6.6 6 . How to deal with accusations:
- The procedure for handling accusations is described under Section 3, Part A . If any FIDE-identified person presents an accusation of breach of AC regulations, the arbiter should ask him/her to make an official In-Tournament Complaint. In case of refusal, the arbiter shall make a remark in the tournament report and annotate the person’s name as having presented an accusation of breach of AC regulations. In this case the accused player shall not be informed by the arbiter. An arbiter who receives an In-Tournament Complaint may inform the accused player after the end of his/her game, and ask him/her for comment.
- The arbiter should describe in the tournament report any In-Tournament Complaints and inspections, stating the result of each action.

6.7 . How to deal with false accusations:
- In case of a false accusation by a player, the Arbiter shall penalize him/her according to Article 12.2 of the Laws of Chess. (...)

ACC Secretary Yuri Garrett told Chess.com: “The case is definitely worth considering and there are preliminary talks going on at the ACC level. Nothing formal yet, but definitely a discussion is going on, which may lead to a deeper investigation.

“Protecting players should be the main interest of FIDE's ACC, whether they are the victims of cheating incidents or they are the victims of witch-hunting. This is clearly reflected in our regulations and we will act accordingly.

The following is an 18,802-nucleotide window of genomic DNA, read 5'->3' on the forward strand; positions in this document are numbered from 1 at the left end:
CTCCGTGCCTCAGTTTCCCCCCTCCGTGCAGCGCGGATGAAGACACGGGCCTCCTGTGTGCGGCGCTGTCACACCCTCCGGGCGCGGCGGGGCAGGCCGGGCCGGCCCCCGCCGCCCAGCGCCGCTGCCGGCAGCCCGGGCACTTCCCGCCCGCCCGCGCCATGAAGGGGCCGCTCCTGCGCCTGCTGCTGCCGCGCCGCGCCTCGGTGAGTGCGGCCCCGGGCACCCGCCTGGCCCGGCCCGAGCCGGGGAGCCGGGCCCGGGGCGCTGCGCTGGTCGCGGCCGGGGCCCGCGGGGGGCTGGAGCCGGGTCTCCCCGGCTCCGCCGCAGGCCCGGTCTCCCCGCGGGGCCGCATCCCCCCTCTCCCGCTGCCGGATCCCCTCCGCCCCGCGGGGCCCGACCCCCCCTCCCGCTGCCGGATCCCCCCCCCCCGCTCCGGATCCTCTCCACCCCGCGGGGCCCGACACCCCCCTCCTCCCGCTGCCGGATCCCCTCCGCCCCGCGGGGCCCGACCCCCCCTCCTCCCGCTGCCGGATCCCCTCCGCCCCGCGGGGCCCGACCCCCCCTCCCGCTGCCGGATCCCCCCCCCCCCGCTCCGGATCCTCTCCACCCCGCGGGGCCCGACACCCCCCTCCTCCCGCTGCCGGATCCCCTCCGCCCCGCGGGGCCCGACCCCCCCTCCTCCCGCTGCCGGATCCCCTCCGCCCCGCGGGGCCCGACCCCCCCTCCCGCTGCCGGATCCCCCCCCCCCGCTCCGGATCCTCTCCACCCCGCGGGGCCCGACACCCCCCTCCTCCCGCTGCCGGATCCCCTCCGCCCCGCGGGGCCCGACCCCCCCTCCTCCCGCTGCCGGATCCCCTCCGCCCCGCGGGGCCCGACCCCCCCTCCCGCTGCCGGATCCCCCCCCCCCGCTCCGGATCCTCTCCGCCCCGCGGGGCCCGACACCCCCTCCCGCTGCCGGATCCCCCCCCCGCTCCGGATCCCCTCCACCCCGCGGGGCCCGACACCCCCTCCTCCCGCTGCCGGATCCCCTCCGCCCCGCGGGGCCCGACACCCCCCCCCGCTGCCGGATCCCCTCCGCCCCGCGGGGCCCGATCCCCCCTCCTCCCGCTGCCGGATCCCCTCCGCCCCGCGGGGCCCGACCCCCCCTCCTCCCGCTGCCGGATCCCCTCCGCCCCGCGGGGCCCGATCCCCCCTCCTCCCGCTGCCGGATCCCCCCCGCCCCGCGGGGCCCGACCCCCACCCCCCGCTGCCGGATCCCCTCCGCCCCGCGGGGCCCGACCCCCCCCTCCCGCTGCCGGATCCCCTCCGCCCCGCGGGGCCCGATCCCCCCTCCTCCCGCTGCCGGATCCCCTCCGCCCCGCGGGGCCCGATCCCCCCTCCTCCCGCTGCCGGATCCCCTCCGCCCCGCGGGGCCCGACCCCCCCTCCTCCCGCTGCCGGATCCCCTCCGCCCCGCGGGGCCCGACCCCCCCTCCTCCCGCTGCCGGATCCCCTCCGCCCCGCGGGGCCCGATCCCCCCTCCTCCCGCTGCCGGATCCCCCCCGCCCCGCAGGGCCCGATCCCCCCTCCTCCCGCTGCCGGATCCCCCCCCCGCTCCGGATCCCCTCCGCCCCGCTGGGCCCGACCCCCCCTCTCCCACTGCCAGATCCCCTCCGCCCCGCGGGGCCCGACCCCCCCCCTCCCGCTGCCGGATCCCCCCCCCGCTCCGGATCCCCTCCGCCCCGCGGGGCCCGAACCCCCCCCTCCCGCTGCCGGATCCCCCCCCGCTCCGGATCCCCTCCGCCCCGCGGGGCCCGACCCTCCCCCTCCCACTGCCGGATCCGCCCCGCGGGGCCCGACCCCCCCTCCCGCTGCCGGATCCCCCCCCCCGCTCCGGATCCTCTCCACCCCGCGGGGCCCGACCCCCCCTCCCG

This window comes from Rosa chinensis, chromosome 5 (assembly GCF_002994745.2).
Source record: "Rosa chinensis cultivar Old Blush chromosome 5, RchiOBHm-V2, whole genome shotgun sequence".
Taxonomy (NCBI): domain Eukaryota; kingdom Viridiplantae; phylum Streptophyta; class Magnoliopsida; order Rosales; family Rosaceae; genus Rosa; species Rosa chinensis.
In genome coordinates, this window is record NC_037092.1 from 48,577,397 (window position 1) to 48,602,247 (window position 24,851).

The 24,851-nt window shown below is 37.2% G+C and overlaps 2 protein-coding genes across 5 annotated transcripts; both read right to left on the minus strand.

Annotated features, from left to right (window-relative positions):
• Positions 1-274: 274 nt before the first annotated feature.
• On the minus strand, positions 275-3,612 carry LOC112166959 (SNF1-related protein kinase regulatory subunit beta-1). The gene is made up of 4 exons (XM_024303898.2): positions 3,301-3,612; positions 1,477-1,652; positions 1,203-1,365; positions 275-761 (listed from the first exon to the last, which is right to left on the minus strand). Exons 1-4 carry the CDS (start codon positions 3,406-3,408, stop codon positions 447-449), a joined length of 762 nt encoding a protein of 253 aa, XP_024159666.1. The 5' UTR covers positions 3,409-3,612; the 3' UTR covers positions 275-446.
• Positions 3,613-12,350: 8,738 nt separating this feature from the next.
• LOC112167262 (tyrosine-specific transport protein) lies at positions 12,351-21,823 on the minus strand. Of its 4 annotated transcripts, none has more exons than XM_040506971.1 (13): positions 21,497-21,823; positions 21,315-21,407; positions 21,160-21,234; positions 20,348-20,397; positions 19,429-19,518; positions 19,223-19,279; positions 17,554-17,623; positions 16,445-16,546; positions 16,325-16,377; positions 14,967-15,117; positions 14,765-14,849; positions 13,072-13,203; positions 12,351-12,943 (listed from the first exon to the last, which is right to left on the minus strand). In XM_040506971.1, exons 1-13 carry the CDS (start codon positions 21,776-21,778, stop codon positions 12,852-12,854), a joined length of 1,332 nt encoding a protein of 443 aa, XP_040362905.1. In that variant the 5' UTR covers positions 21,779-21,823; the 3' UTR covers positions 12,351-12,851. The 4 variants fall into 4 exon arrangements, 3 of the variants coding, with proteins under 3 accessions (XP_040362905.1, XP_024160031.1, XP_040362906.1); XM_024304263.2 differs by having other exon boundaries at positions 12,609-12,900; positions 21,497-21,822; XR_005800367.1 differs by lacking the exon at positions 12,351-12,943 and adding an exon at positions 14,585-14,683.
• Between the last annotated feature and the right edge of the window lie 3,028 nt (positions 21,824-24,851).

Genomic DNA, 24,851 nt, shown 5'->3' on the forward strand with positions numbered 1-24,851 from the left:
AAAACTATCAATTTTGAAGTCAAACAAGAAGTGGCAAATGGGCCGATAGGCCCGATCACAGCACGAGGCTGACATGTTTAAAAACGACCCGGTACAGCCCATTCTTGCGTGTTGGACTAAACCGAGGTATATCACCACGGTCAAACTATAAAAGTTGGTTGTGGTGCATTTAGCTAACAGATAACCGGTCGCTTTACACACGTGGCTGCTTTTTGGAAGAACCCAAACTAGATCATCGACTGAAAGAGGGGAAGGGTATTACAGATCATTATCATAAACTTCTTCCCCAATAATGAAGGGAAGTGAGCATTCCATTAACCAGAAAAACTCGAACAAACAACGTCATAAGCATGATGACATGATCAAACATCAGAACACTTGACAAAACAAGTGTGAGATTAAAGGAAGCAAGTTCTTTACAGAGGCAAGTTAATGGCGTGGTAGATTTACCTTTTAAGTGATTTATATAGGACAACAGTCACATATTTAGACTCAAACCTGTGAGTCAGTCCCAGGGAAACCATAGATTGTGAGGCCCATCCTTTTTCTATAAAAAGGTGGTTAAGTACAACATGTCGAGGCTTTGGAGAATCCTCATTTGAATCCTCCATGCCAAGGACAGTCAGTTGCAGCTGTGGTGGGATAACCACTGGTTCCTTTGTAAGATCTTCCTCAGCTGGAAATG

The case in Chakvi is a sign of the times. Chess has seen many cheating incidents in recent years, and as a result it's almost impossible for a player to score much better than his rating without being suspected of cheating.

At the Elista world championship in 2006, Vladimir Kramnik visited the toilet dozens of times during his games with Veselin Topalov. Topalov and his manager Silvio Danailov accused Kramnik of cheating, but their allegations backfired: evidence of computer assistance was never found, and many chess fans turned against the Bulgarians. 

In 2009, at the Aeroflot Open, Shakhryar Mamedyarov lost to Igor Kurnosov in just 21 moves. The Azerbaijani GM publicly accused his opponent of cheating and decided to withdraw from the tournament. Evidence was never found, and Mamedyarov was ridiculed for not believing his opponent could find such strong moves.


 

Update: Chess-News has published a letter by Sandu in which she responds to the organizers with a written complaint: